One of the original problems was the tab system made the book feel tedious and monotonous, with very little benefit to the user. For instance, a reader might have to swipe through four or five tabs of copy before they saw any on-screen consequences. It felt like you bearing with the story, rather than advancing it.

For Charlie Brown's All-Stars, I wanted to make the action of swiping tabs feel more dynamic, purposeful, and integrated into the reading experience. Because there was more action in the All-Stars — there are long sequences where the gang plays baseball — we tied the shot transitions and simple animations to the dragging of the tabs. This allowed the reader to manipulated the pace of animation while controlling the pace of reading, and reveal 'the hidden frames’ or transitions between two shots.

Linking shot transitions to the tab swipe make the act of reading feel more dynamic; like scrubbing a playhead through a timeline.

The First Usability Tests

Even though the products themselves where getting more polished and sophisticated, sales in the book app market began to lag. Large publishers like Disney and PBS had entered the market, as well as a host of copycats and cheaper products.

To learn more about how consumers were using our current and upcoming products, I organized the company's first (ever!) playtest at Science World. We observed over forty children, from  ages 4 to 10 play with various apps while we observed and made notes.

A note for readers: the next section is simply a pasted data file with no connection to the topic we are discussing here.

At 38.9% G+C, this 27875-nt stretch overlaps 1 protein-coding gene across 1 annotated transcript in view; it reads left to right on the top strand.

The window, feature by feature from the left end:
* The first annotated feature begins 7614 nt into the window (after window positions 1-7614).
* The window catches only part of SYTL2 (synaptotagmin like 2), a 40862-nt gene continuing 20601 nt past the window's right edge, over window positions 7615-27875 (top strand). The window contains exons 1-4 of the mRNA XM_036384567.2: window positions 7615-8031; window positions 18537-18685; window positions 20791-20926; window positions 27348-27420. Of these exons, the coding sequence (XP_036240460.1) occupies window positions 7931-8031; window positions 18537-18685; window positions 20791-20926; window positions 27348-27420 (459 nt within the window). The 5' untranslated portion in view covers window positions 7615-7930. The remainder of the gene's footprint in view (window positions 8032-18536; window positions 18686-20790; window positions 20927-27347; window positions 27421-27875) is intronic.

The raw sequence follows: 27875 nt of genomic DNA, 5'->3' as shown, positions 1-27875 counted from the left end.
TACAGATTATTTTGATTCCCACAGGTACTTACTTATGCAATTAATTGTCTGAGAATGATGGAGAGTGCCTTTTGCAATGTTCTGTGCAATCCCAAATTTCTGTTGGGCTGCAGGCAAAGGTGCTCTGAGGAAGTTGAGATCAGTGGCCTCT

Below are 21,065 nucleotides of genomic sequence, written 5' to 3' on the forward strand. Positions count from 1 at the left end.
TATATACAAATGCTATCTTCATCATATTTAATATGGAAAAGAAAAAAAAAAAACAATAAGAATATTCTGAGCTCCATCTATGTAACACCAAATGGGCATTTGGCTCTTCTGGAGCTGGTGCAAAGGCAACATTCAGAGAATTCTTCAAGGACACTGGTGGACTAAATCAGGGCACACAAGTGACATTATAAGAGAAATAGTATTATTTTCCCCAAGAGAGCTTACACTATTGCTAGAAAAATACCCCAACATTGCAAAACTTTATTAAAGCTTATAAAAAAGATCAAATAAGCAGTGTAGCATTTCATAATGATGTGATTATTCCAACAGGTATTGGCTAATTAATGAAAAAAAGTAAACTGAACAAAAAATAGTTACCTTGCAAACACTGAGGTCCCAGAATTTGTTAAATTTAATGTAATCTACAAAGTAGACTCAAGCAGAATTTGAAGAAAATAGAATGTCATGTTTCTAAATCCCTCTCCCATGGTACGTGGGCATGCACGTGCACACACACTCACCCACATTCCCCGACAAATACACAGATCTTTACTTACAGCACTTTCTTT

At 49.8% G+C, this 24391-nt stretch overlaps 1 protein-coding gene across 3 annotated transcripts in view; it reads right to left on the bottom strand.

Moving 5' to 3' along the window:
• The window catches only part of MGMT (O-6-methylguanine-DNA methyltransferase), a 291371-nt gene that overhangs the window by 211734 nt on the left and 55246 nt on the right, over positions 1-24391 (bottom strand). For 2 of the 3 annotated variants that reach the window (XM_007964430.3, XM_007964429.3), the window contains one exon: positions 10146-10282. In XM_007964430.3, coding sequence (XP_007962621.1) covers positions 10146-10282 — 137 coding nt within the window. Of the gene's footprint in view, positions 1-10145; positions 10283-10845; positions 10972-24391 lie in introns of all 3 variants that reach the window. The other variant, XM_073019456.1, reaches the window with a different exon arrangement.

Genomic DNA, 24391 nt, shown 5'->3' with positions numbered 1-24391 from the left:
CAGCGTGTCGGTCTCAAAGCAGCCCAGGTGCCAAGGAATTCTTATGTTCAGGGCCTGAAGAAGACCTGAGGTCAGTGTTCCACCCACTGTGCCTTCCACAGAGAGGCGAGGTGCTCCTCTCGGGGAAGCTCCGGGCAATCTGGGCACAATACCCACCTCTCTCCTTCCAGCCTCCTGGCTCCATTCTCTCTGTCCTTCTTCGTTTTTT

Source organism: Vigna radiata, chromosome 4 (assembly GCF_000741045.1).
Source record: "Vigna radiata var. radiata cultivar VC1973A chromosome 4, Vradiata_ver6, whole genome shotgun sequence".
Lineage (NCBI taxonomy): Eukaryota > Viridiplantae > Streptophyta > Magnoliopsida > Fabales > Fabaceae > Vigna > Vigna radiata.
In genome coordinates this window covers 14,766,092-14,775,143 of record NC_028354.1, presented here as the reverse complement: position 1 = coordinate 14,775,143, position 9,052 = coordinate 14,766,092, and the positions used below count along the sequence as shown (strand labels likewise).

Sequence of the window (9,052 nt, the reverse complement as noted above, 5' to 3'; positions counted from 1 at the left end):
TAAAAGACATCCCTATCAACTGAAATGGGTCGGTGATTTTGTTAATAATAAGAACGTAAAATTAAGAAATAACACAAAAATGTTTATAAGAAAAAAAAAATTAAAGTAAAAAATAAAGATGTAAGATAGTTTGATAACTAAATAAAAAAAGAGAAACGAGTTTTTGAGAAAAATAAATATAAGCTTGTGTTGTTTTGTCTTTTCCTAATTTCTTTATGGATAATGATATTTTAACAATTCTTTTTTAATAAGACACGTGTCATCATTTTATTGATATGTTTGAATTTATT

This, in conjunction with tracking how the apps were being used with Flurry Analytics, gave us insight into the products we never had before.

What we learned from playtesting:

  • While a great deal of effort was put into making the experience as tactile as possible, it wasn’t obvious enough to young users.
  • The tab system, while necessary for certain products, wasn't intuitive enough. 
  • The less the story experience resembled a actual book, the less inclined children were to actually touch the screen and play with the product.
  • Interactive books seemed most popular with girls in the 6 to 7 range, transitioning from picture books to prose.
  • The length of some books, in particular the Charlie Brown products, was simply too long for readers under six years old. A very small percentage of young readers reached the end of the story.

It's very hard to predict the dexterity of very young children. This girl is literally all thumbs.

Key Design Decisions:
A Charlie Brown Thanksgiving

In addition to addressing these design issues, I was tasked with cutting the production time of the newest Charlie Brown Thanksgiving product in half.

With this goal in mind, I adopted the following design strategy to improve the user experience while reducing the cost of production overall.


We redesigned the look and feel of the UI to be as skeuomorphic as possible. We noticed young children were more inclined to touch and engage with objects on-screen when the product looked more book-like (Peter Rabbit), versus a still from an animated film.

The theory was that if the screen looked too much like an video, users were less inclined to actually explore or play with the screen unprompted.

LEFT: Visual target.